The Secret to Resiliency: Healthy Stress

I had the privilege of delivering a keynote and facilitating a pre-conference field day on "Women in Regenerative Agriculture“ at Eco Farm. One principle of regenerative agriculture is "a little stress builds resiliency." Stress your plants a bit (but not too much) against the elements and they build the ability to thrive in change. 

Kristyn Leach of Namu Farm shared a story of allowing one of her crops to succumb to a pest infestation instead of using insecticide. She spoke about approaching her land with curiosity instead of control. She did lose most of her crop, but she saved the seeds of the few that survived and ended up with very strong future harvests.

“A bit of stress (but not too much) leads to resiliency” is a universal truth: in the soil, in our personal lives, and in larger systems. Over-managing mistakes to prevent messes, unexpected moments, and spontaneity impedes our ability to thrive in the midst of change. I’m practicing looking for places in my life where I'm over-sterilizing stress out of my environment, and thus sacrificing learning. And I'll tell you: for a control-focused Scorpio, this is a HARD inquiry. Hah! 

In business: Where am I micro-managing my team, and thus not encouraging actual delegation (read: resiliency) in my business? Where am I confusing “safe but potentially messy” product, media and service experiments (also known as innovation) with irresponsible risks? Where is this confusion costing my clients results in their lives and businesses, and costing my business growth opportunities?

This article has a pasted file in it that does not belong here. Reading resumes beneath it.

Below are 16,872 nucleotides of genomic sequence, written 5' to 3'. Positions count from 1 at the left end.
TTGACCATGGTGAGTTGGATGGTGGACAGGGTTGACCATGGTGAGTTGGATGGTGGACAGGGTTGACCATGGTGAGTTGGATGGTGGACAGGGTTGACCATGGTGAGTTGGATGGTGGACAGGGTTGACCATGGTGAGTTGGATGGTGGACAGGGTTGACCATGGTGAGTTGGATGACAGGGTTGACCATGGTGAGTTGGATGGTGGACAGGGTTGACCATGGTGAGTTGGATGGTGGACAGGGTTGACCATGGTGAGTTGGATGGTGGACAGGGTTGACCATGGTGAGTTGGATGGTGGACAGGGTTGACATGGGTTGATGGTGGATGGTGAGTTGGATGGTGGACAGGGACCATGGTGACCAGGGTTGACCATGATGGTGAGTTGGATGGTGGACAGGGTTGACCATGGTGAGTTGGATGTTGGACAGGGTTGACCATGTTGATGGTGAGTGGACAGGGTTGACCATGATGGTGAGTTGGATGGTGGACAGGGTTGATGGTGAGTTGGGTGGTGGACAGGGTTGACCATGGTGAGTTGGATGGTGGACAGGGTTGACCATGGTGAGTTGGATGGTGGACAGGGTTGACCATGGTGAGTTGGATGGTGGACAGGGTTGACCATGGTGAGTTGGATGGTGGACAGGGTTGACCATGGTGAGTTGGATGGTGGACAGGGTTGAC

In parenting: Where am I over-managing my toddler so I don’t need to clean up messes? I will always ensure that he’s safe. But if I’m being real, I also may resist fun activities with him because it’ll be “such a mess”! Where am I potentially sacrificing educational and bonding experiences?


What To Do

How can we increase "safe experiments" around healthy stress? “Safe” experiments allow for new experiences without risking our foundation or stability. When Kristyn lost her crop, that had financial implications from which she knew she could recover. I can't let my child make too many messes - there are implications for his health, our home, and my sanity. But I can certainly let him have adventures that may inconvenience me in the short term and provide beautiful long term memories.

It can be difficult, but there is space in our lives to get more adventurous and test our limits. We don't need to risk financial security or (in my child's case) paint on the wall to allow for "healthy stress.” We start where we can, gradually build our capacity to be with the unexpected, and meet life’s challenges stronger and wiser. 

Interested in using “safe experiments” and healthy stress to build resiliency in your teams, organizational culture, or between external stakeholders? Schedule a free consultation to work with us in your business or organization.

Nikki Silvestri